When I was younger, I believed life would go on forever. I took everything for granted and rebelled. I scoffed at Catholicism and its threats of damnation. I ran away from home. I got a tattoo, and shaved half my head. I became a truant and barely graduated high school. One night, while my parents ate dinner, I swallowed a bottle of aspirin to end what I believed would never stop on it own.
When I was 19, I was told that my Dad was dying. His sister donated part of her liver to him in what doctors would later call the most successful transplant surgery they’ve ever seen. Sure he was sick, but he was still over 6 feet tall and just under 200 pounds. From what I had absorbed from life thus far, I assumed that this inconvenience would work itself out. Life’s problems were always magically solved. After all, I came back to open arms after I ran away from home. My parents learned to laugh about my hair and tattoo. I graduated from high school, and I lived through my suicide attempt.
Two days before my Dad was due home, his heart stopped, and he died. The last time I saw him, he was gasping for air and he looked petrified. He squeezed my hand, and I took off, overwhelmed by fear. Moments later, he was gone, too. In an instant, everything that I thought I knew was gone. I was now a Daddy’s girl with no Daddy. The realization came to me that all of life’s lessons that I had so adamantly rejected were meant to be taken seriously. I had just learned the most excruciating universal lesson. Life does not go on forever.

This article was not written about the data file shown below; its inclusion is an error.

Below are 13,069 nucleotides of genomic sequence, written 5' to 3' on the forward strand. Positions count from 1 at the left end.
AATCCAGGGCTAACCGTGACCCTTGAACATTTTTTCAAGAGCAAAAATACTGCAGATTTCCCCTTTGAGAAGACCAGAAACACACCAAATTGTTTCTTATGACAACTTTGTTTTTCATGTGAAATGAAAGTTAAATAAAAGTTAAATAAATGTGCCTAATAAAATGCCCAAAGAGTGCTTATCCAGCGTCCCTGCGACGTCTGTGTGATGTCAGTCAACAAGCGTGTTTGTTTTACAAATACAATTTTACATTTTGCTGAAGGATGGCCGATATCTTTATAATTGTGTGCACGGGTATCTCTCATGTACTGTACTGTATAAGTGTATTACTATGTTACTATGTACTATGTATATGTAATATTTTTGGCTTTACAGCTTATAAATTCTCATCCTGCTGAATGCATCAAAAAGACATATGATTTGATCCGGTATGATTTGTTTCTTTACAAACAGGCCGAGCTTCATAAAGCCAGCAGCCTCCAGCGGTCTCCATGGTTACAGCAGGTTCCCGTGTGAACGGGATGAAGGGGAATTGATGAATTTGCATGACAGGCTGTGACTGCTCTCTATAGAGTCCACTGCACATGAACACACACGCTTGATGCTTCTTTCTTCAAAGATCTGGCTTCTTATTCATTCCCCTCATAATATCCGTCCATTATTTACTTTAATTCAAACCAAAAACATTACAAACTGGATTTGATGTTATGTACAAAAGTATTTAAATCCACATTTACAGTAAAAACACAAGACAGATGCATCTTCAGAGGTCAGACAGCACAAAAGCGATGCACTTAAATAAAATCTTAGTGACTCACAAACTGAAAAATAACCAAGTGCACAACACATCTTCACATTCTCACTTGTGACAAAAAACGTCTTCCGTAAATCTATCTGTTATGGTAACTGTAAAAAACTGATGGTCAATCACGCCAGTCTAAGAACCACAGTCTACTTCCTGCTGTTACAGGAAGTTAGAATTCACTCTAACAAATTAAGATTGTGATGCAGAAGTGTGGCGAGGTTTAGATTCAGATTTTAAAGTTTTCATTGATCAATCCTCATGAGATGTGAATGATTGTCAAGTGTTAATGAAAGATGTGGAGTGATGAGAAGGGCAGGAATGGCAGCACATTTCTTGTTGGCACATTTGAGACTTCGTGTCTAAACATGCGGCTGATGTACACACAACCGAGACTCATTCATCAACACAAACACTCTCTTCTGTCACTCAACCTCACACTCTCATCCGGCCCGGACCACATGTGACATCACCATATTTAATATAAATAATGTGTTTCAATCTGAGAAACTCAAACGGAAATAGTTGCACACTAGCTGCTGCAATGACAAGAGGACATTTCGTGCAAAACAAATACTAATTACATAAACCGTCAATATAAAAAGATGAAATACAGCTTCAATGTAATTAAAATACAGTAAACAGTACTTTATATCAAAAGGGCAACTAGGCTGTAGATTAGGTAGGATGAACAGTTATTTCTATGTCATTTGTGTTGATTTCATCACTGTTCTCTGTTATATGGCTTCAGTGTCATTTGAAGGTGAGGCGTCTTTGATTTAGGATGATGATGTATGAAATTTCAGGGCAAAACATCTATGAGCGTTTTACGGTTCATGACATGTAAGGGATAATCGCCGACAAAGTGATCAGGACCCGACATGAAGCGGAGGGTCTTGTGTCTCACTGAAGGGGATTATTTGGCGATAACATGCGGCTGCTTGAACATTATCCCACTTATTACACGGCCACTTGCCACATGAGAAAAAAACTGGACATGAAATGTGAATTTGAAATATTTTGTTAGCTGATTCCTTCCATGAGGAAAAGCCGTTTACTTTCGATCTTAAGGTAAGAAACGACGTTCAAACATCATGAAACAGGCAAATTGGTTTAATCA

So, following the erasure of my previous understandings, and several years of recovery, I have a new belief. I believe in life after death.
But not in the literal sense. I believe that it took the rupture of my Father’s permanent absence for me to start living. I believe that I would never have learned how precious life is unless I lost someone irreplaceable. Today, my relationship with my family is so strong that now we’re friends, too. I stay healthy because I appreciate my body’s fragility. I enrolled in and graduated from college to gain knowledge previously ignored. I teach individuals with Autism to give people opportunities to live better lives. I’m getting married because I have found my life partner. I love being alive!
My father never got to experience the new me who was molded from his death. I am the product of his passing. I am a living painting, drawn by an artist whose work may not have been complete if he was still alive. Now, everywhere I go, and in everything I do, I believe in my life after his death.
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